The market for wide-bandgap semiconductors in the embedded electronics industry continues to grow. More and more companies are releasing Gallium Nitride (GaN) and Silicon Carbide (SiC) devices for advanced electronics and power systems, and more and more engineers are adopting GaN and/or SiC in their next-generation designs.
This growth and pattern of development echoes the journey digital power took over a decade ago, as it migrated from idea to novelty to mainstream solution. A group of forward-looking startups presented new technologies to the industry, and over time those startups were either bought by or entered partnerships with Tier One manufacturers.
In the digital power migration, companies like Zilker Labs and Primarion became parts of Intersil (now a part of Renesas) and Infineon, for example. Their people and IP became part of the larger company’s new product efforts, providing new technology with assurances of quality, consistency and reliability. This acquisition activity is a regular feature of new technology evolution within the industry.
In the area of wide-bandgap devices, there has been more partnering than outright acquisition, but it is still early and there are some good candidates out there. Current industry activity is more focused on ensuring a supply of GaN and SiC wafers to stay competitive. This pressure is more on SiC than GaN, because of the difficulty in fabrication. Cree and ROHM are working on developing an 8-inch (200mm) SiC fab but considering the growing pains it took to get to 6-inch (150mm), we won’t be seeing larger wafers anytime soon.
The latest moves not only involved electronics manufacturers, but also governments. For example, the U.S. Department of Defense Office of Naval Research exercised a three-year $15.9 million option from Transphorm, on an existing $2.6 million base contract establishing Transphorm as a U.S.-based dedicated production source and supplier of GaN epiwafers. GaN-based devices are important for RF and power electronics applications.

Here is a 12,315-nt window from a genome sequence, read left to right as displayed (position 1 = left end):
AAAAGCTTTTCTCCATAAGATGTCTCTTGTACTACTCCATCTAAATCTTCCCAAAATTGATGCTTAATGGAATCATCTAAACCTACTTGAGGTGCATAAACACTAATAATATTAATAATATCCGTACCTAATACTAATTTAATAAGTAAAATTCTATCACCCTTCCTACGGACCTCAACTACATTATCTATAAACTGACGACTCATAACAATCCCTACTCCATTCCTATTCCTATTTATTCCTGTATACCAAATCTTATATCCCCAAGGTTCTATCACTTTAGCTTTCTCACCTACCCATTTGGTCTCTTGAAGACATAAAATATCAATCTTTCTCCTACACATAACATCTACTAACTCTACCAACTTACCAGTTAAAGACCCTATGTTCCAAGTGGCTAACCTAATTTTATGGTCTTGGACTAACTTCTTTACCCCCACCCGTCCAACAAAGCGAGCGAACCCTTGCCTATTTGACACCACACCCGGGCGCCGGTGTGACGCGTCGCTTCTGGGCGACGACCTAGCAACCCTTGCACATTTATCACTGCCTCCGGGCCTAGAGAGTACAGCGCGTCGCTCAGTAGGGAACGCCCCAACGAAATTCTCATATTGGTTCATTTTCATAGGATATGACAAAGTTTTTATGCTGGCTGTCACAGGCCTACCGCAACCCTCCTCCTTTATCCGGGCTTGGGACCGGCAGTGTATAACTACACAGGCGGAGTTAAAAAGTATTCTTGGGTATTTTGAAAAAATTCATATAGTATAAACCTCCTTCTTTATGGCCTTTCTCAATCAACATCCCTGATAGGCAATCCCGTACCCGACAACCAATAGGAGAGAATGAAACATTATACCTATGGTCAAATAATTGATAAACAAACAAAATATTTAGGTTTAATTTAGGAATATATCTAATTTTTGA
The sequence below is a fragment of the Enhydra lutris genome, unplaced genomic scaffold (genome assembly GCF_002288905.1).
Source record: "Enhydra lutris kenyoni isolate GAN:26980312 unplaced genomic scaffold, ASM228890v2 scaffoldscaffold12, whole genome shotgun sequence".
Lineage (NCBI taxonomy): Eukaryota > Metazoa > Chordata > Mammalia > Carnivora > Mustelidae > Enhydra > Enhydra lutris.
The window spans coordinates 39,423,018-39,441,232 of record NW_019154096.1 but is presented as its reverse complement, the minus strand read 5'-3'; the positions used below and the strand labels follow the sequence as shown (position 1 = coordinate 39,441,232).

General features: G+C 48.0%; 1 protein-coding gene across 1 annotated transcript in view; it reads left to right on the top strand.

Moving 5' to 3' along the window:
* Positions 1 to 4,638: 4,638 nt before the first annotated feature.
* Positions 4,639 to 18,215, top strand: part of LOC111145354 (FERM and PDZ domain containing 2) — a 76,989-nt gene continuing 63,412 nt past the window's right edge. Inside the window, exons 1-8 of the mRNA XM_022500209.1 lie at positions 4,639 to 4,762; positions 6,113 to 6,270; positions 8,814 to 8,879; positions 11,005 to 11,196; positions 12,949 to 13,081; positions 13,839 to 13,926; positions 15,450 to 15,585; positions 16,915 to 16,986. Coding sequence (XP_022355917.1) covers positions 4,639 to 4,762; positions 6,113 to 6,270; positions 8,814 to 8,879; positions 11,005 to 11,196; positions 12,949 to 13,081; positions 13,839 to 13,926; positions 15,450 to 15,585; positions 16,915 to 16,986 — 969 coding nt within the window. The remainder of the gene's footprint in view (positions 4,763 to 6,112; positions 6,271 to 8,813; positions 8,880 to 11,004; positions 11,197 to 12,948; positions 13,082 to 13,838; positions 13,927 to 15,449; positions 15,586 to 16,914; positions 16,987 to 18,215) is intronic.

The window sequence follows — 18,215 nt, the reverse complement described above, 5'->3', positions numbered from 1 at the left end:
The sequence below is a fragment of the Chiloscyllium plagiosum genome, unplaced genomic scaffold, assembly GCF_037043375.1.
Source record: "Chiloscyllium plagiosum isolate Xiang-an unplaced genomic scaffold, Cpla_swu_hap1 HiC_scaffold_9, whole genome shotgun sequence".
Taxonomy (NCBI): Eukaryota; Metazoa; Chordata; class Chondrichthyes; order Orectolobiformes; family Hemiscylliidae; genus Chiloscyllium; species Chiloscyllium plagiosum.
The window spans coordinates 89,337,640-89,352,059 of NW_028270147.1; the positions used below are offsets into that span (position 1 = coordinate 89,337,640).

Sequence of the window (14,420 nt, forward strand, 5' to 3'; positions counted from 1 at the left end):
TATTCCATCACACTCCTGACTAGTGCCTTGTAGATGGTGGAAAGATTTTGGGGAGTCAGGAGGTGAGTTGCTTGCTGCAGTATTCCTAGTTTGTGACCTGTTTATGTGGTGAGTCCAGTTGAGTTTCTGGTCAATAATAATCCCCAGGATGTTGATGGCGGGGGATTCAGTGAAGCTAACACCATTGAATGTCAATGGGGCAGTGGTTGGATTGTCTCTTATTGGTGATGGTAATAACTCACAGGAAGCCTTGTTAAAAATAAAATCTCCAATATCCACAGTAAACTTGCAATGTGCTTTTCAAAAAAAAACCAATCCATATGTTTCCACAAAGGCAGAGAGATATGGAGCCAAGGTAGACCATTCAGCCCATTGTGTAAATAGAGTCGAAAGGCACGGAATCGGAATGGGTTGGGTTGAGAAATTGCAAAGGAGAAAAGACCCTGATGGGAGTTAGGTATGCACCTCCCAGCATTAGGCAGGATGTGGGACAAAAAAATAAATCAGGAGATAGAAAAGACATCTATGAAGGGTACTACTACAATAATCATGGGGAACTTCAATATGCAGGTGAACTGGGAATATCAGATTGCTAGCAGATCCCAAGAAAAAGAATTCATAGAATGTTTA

On the SiC side, Cree stated it would supply its Wolfspeed silicon carbide wafers to ON Semiconductor, an agreement valued at more than $85 million. Earlier in the year, Cree also announced it signed a deal with STMicroelectronics, a deal worth over $250 million. These deals underscore the importance of securing a source of wide-bandgap materials for device manufacture.
There will be more deals like this as SiC and GaN continue to expand their roles in the electronics industry. There are a lot of applications that can significantly benefit from the use of wide-bandgap devices, and as designers in those spaces start using them, the demand will create additional sourcing issues in the industry. This will make some of the smaller companies in the space more desirable to the bigger companies, as they move to consolidate IP and capabilities.
The electronics marketplace is on the verge of another sea change in capabilities and performance driven by wide-bandgap semiconductors, with higher efficiencies, smaller form factors, higher power densities and improved performance. The wide-bandgap industry is still struggling with growing pains but is rapidly rising to the challenge. Part of this growth will involve more partnerships, and outright company acquisitions, as we move forward.
To learn more about Power Electronics, check out: